It makes a lot of sense that my contribution to this wonderful BERNINA Advent calendar should appear just before Christmas. Not because the best is saved for last.
Rather more because this is around the time at which it strikes me every year that there are only about 5 minutes to go until Christmas. With 5 children, 3 grandchildren, partners of children, nieces, nephews, siblings, parents, etc., etc. who should REALLY have been thought about earlier, this gives rise to certain logistical problems. Not to mention a very bad conscience.
I have friends who by the end of September every year have already prepared a list of Christmas gifts and cards that need to be sent – and by the end of October at the latest, everything is bought and wrapped, the cards are written and ready to post – and they can then relax as the holidays approach. When the aforementioned friends show or tell me this, just as I am falling into my annual “Oh-My-God-how-is-it-possible-that-it-is-already …. – and-I-don’t-have-any-presents-at-all” panic… I always deduct a few points from their friendship credit balances. (Just so that those particular women know – it needed to be said!)
Anyway, I can always argue that we are Jewish so Christmas is not really our celebration. The only problem is that I am equally badly prepared for Hannukah, Passover and Rosh Hashanah. After all, we avail ourselves of both the Jewish and the Christian holidays. In December – the month of both Christmas and Hannukah, the Jewish Festival of Lights – this has therefore become known as Chrismukkah.
In any case – I am always very happy when I manage to complete anything on the decoration front, so that it is not so obvious to my family that everything has again been done at the last minute.
And this project is just perfect for this purpose – plus you can make use of the last remnants of your Christmas fabrics. You always have one or two plain coloured bits, and those of you who sewed my basket a few months ago can use the last leftovers of your Soft & Stable fleece here. If you hadn’t already realised – the project involves creating sewn place cards for Christmas dinner with the family. I needed a total of 11 cards and these took me about 1.5 hours from start to finish.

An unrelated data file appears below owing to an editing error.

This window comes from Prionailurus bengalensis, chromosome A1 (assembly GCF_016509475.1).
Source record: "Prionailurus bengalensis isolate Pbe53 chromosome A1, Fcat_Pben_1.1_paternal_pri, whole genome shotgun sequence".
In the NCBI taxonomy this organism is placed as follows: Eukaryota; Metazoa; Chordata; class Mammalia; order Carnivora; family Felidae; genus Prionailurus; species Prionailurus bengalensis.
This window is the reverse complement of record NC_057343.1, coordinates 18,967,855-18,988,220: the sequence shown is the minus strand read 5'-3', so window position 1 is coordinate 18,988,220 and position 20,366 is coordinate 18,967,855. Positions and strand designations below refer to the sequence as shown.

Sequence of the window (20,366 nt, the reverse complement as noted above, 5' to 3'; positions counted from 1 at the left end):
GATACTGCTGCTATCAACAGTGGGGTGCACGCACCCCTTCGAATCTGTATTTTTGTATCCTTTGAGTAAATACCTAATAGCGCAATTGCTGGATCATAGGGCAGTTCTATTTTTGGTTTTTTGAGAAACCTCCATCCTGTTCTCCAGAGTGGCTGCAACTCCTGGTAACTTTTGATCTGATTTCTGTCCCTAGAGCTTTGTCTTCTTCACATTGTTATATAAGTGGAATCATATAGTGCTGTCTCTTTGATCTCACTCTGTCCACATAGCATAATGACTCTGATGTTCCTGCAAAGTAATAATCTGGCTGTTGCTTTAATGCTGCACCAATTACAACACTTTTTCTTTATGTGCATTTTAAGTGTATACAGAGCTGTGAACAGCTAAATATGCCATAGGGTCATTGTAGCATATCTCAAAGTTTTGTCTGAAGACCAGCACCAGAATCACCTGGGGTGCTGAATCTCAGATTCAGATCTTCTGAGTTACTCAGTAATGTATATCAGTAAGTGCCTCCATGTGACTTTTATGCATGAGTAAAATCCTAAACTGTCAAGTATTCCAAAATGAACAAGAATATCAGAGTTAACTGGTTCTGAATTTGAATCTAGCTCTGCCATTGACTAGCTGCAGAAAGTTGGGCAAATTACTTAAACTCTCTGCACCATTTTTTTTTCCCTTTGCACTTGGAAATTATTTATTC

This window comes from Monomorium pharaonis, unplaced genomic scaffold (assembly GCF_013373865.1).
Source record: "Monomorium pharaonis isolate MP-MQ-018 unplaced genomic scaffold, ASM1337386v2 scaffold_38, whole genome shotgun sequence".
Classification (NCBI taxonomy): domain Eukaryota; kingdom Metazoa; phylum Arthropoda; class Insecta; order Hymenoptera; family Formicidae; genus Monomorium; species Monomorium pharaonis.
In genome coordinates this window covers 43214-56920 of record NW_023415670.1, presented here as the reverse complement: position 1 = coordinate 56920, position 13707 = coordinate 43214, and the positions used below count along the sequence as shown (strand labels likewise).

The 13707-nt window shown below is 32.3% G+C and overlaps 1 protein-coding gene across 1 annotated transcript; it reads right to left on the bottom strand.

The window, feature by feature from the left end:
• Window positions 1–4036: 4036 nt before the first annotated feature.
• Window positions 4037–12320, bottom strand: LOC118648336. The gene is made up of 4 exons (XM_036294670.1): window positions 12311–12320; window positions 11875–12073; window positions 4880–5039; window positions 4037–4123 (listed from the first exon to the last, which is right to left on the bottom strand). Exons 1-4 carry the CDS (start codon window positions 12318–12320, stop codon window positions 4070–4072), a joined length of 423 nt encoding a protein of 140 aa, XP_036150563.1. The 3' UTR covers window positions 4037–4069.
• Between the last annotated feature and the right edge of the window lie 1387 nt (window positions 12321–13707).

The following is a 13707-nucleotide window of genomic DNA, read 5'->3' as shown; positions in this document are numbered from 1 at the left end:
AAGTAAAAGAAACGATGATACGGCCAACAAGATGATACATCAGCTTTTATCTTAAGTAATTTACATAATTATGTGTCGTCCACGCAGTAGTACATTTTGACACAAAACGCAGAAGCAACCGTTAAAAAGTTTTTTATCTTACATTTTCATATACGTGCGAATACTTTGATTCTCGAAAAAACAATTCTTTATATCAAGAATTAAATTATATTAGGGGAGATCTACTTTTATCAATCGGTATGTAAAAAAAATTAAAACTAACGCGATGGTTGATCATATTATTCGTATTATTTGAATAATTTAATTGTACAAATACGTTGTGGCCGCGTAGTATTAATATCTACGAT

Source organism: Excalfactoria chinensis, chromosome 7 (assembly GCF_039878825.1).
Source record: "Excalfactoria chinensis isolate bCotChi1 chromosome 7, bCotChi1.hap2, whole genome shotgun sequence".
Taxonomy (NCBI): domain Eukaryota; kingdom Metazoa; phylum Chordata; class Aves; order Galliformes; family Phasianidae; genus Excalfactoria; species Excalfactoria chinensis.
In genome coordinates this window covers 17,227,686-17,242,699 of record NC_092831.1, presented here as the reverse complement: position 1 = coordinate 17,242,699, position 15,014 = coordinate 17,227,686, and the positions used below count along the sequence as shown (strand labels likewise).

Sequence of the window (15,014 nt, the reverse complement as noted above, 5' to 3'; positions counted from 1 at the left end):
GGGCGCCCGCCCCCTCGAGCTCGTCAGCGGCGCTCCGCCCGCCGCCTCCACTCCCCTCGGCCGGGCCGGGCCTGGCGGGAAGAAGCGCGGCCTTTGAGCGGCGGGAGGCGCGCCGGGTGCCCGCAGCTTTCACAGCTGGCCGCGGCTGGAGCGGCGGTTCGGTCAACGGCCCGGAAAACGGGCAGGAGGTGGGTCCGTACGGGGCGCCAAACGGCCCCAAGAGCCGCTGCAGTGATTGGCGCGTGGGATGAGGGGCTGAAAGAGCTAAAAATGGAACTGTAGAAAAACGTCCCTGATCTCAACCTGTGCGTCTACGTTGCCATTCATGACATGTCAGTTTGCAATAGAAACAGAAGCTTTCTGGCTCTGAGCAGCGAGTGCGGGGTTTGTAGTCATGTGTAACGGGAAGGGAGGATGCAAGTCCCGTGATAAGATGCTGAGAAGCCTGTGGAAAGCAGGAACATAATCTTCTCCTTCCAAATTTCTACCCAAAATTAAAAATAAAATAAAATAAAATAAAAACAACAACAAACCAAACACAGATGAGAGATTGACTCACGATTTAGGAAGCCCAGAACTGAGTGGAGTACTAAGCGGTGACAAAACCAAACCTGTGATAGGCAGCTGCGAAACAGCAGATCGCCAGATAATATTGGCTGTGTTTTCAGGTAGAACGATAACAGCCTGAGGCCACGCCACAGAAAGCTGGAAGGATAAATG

Material requirements (for 1 card!)
Christmas fabric: 1 piece 3 cm x 10 cm
1 piece 9 cm x 10 cm
Plain coloured fabric: 1 piece 6.5 cm x 10 cm
Soft and Stable: 1 piece 11 x 15 cm
As I needed exactly 11 cards, I was able to use a 12 cm strip over the fabric width of 110 cm and a white strip of Jelly Roll – which I then simply sewed to each other lengthwise with a seam allowance of 1 cm. Only then did I cut these strips into smaller rectangles of 10 x 14 cm. If you are making smaller cards – or using various bits of old fabric, you must of course sew these individually.
Iron your rectangular patch (seam allowances towards the darker or patterned fabric) and place it on a slightly larger piece of Soft & Stable.
Now sew all around close to the edge. I did additional top stitching above and below the white stripe. Then cut off the excess fabric all around.
And now to the most enjoyable part – putting on the name. For this you can, of course, use your embroidery module, and sew the name onto a piece of plain fabric in advance with the appropriate spacing, before then trimming and integrating it into the card. But I wanted the names to be in my handwriting.
For this, you attach the BSR foot (or you can use the foot you use for your freehand quilting), lower the bottom feed, thread in the contrasting coloured thread and off you go. I did each name three times – forwards, backwards, forwards. You should always test in advance on a piece of paper the best way to write the name in handwriting without stopping.
Almost finished – now stick the backing fabric onto your pieces, right sides together, stitch a seam allowance of 1 cm all around, leaving an opening of 5 cm (see purple marking) on the upper edge (the side without the name).
Reduce the seam allowances to 2 mm on three sides, leaving the seam allowance wider on the side with the opening and only cutting off the corners.
Now turn it inside out, pull out the corners using a not too pointed object and iron flat. Naturally you should make sure at this stage that the seam allowances of the opening are evenly ironed towards the inside. Fix in place with needles or wonder clips.
Now stitch around once again close to the edge, thereby closing the opening. Fold the rectangle in half backwards and then stitch along the folded edge to ensure the name card stands up nicely.
Wishing you all a Merry Christmas and/or Hanukkah festival, including a relaxed time between the festivities, good food, good company, interesting conversations and reading, and of course time for sewing!
Best wishes, Grete